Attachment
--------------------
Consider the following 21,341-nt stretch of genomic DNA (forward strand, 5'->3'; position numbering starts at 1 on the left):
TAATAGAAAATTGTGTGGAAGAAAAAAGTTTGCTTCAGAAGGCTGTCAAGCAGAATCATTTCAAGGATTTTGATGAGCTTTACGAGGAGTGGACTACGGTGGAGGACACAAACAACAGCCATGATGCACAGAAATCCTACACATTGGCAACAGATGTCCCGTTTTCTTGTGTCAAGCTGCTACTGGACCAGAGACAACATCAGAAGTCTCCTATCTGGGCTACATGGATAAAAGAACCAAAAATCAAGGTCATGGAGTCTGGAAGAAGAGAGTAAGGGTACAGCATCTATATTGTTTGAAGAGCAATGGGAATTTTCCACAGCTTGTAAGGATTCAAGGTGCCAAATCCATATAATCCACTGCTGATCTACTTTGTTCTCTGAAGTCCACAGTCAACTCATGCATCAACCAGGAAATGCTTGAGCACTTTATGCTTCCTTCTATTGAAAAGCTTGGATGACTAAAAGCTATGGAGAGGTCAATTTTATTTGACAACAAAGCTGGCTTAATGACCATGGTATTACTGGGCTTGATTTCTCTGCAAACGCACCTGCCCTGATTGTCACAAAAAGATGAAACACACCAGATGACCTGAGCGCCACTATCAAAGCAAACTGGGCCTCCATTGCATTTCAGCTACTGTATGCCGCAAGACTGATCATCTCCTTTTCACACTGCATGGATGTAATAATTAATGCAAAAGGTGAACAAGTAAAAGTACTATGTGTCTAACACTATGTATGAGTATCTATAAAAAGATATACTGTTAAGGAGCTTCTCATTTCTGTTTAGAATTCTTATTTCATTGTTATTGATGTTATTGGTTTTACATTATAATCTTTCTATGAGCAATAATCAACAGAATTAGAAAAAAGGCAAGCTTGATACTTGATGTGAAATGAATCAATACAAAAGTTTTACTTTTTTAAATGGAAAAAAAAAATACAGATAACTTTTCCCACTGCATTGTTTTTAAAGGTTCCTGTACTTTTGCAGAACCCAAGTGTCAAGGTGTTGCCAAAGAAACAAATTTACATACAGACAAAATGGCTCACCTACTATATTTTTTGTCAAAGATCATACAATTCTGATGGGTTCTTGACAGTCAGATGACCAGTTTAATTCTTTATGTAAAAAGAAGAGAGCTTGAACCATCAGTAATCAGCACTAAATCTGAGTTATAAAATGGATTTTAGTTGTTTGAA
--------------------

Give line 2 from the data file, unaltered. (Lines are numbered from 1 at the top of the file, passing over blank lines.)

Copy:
TAATAGAAAATTGTGTGGAAGAAAAAAGTTTGCTTCAGAAGGCTGTCAAGCAGAATCATTTCAAGGATTTTGATGAGCTTTACGAGGAGTGGACTACGGTGGAGGACACAAACAACAGCCATGATGCACAGAAATCCTACACATTGGCAACAGATGTCCCGTTTTCTTGTGTCAAGCTGCTACTGGACCAGAGACAACATCAGAAGTCTCCTATCTGGGCTACATGGATAAAAGAACCAAAAATCAAGGTCATGGAGTCTGGAAGAAGAGAGTAAGGGTACAGCATCTATATTGTTTGAAGAGCAATGGGAATTTTCCACAGCTTGTAAGGATTCAAGGTGCCAAATCCATATAATCCACTGCTGATCTACTTTGTTCTCTGAAGTCCACAGTCAACTCATGCATCAACCAGGAAATGCTTGAGCACTTTATGCTTCCTTCTATTGAAAAGCTTGGATGACTAAAAGCTATGGAGAGGTCAATTTTATTTGACAACAAAGCTGGCTTAATGACCATGGTATTACTGGGCTTGATTTCTCTGCAAACGCACCTGCCCTGATTGTCACAAAAAGATGAAACACACCAGATGACCTGAGCGCCACTATCAAAGCAAACTGGGCCTCCATTGCATTTCAGCTACTGTATGCCGCAAGACTGATCATCTCCTTTTCACACTGCATGGATGTAATAATTAATGCAAAAGGTGAACAAGTAAAAGTACTATGTGTCTAACACTATGTATGAGTATCTATAAAAAGATATACTGTTAAGGAGCTTCTCATTTCTGTTTAGAATTCTTATTTCATTGTTATTGATGTTATTGGTTTTACATTATAATCTTTCTATGAGCAATAATCAACAGAATTAGAAAAAAGGCAAGCTTGATACTTGATGTGAAATGAATCAATACAAAAGTTTTACTTTTTTAAATGGAAAAAAAAAATACAGATAACTTTTCCCACTGCATTGTTTTTAAAGGTTCCTGTACTTTTGCAGAACCCAAGTGTCAAGGTGTTGCCAAAGAAACAAATTTACATACAGACAAAATGGCTCACCTACTATATTTTTTGTCAAAGATCATACAATTCTGATGGGTTCTTGACAGTCAGATGACCAGTTTAATTCTTTATGTAAAAAGAAGAGAGCTTGAACCATCAGTAATCAGCACTAAATCTGAGTTATAAAATGGATTTTAGTTGTTTGAA